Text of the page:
How do you cook haggis?

Our canned haggis is already cooked. Just heat and serve! It is very easy to heat on the stove in a pan or skillet, or in the microwave. For a traditional texture, just heat gently, stirring frequently. Add a little bit of water (optional) while cooking if you like it very moist.

Alternatively, one of our favorite methods is to serve haggis crispy, with crispy fried potatoes. Add a fried egg on top and you have a world-class breakfast, or the best hangover food ever! 😁

  • Fry the potatoes (hash browns or home fries) in a large skillet, until crisp to your liking. Preferable in plenty of bacon grease! 😊
  • When the potatoes are done, scoot them all to the outside of the pan (or remove them to a bowl if your pan isn’t large enough).
  • Scoop your can of haggis into the middle of the fry pan and spread it out to fry nice and crispy, stirring occasionally.
  • When the haggis is crispy to your liking, stir the haggis and potatoes all together and serve.
  • Serve with eggs and bacon, on top or on the side.
  • YUM!

How long will haggis last?

The published shelf-life of our canned haggis is 2 years. However, it never really expires. It’s very durable stuff. We are confident that you could store a case of haggis in a cool, dry, bomb-shelter for 20+ years and it will still be delicious. 😊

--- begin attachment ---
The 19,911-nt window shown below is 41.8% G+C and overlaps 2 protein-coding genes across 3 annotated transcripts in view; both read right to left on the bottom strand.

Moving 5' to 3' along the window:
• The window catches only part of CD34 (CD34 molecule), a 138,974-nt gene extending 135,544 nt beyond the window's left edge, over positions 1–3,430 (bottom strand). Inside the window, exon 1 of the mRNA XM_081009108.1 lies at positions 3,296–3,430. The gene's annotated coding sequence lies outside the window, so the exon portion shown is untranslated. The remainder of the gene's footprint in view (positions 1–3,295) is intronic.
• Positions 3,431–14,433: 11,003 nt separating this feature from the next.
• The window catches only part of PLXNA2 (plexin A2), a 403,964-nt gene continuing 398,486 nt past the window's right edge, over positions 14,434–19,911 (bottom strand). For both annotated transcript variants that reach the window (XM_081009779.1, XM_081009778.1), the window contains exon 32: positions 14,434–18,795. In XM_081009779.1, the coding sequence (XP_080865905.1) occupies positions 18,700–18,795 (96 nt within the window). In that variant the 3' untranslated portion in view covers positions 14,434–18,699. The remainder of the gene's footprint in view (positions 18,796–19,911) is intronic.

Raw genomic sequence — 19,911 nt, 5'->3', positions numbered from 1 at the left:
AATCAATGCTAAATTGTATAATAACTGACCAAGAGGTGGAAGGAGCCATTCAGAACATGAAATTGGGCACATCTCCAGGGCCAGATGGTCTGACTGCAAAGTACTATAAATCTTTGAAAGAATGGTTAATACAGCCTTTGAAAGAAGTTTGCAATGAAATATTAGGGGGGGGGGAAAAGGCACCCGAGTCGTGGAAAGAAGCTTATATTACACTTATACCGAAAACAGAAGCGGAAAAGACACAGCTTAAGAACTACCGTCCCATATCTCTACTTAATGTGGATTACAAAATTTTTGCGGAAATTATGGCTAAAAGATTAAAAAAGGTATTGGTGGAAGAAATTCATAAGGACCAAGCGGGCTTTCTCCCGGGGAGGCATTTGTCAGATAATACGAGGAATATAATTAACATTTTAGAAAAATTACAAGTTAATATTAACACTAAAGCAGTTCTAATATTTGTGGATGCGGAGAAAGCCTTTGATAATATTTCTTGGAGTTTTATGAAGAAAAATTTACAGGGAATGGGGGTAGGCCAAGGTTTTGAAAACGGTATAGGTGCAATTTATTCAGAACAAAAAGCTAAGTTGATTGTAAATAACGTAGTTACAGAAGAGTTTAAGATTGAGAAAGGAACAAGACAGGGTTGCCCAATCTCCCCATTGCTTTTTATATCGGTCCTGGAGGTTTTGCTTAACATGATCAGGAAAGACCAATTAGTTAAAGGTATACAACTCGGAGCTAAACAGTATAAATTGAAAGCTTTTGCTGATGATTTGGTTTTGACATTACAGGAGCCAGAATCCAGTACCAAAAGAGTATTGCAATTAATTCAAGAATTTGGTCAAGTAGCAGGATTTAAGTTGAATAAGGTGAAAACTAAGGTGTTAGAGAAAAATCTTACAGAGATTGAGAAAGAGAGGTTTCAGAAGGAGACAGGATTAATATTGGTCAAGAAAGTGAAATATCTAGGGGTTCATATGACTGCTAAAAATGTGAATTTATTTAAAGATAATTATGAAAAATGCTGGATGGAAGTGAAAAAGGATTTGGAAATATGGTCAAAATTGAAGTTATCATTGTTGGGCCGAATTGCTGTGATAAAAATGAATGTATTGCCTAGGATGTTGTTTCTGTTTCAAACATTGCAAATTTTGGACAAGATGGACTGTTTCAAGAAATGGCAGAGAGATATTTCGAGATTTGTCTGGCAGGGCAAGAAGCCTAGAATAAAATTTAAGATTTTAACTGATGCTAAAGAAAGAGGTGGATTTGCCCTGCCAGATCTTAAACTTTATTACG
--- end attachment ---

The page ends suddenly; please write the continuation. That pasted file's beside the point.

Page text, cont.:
I don’t want to eat the whole can at once. What do I do?

A neat trick we like to share will allow you to freeze your haggis in handy serving portions, ready to heat and eat.

  • Using a can opener, cut BOTH ends of the can of haggis open.
  • Push firmly on the lid on either end, and the tube of haggis will slide out intact.
  • Then using a sharp knife, slice the haggis into serving portions, approximately 1/2 to 1 inch thick as desired.
  • Wrap the slices in aluminum foil or plastic wrap, zipper bags, or vacuum seal, and freeze.
  • When you want a haggis meal or snack, single portions are super-easy to heat and server as needed.
  • Wanna get fancy? Wrap your haggis slices in bacon before freezing! 
  • YUM!

Shop Now for Haggis!